• Also, oh-em-gee, isn’t she just the most adorable? Jess has a magnetic quality. We were walking down the street on our way to the inauguration and a vendor looked at her, did a double take, and said, “You are gorgeous!” I think it has to do with the fabulous teeth.

• I have never felt as not smart as I did trying to navigate that sea of people and inexplicable barriers that the Capitol police had erected and The People were attempting to trample down. We would find a hole and get through it (along with all the other masses) and begin shouting about FREEDOM OH THANK THE LORD SWEET FREEDOM, only to be confronted by another bottleneck of people. It was turrible.

• It was also a little sad to see all of the trash that people left behind. Why, people? Why?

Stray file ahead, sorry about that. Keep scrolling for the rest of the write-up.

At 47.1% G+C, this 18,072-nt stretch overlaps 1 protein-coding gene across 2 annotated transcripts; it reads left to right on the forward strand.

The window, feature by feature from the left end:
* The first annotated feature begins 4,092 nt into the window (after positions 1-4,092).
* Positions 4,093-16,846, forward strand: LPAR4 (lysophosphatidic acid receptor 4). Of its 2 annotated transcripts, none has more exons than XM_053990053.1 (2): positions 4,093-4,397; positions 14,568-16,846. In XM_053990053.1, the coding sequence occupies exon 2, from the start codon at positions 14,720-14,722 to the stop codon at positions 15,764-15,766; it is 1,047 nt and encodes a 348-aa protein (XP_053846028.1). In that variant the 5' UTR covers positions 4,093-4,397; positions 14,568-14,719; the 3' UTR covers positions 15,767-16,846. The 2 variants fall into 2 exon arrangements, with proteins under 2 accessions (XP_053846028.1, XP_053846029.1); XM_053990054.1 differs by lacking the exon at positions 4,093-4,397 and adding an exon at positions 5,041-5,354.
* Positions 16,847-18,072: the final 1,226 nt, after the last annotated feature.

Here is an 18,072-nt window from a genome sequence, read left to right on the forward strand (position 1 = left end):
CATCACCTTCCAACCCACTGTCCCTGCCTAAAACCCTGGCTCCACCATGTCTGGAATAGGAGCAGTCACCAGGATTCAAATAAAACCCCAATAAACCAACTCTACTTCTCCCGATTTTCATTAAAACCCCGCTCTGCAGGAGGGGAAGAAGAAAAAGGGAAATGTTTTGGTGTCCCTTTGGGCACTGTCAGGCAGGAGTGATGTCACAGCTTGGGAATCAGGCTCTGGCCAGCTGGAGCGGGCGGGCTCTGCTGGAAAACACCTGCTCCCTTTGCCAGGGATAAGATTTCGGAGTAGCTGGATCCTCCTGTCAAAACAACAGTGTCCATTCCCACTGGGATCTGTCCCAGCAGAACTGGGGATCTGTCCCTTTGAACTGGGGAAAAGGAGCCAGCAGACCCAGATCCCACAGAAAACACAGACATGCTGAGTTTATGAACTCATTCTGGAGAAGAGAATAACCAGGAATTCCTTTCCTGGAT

We took this photo when we thought we had finally escaped. We were so stupid.

• I have vivid memories, nay, nightmares, of the next 45 minutes or so of streets packed with people and that ambulance that forced its way through the streets packed with people and then the joy of finally, truly achieving freedom only to not be able to find food on the stupid wrong side of the Mall and the wandering, wandering, wandering…

• Then…in the distance…spotted by an eagle-eyed Jess…a Potbelly’s sandwich shop just off of the beaten path. The place was packed, but not packed like the other places we’d seen—and once we realized that we were standing in the long line for the bathroom and were able to move to the substantially shorter line for food, we were very happy.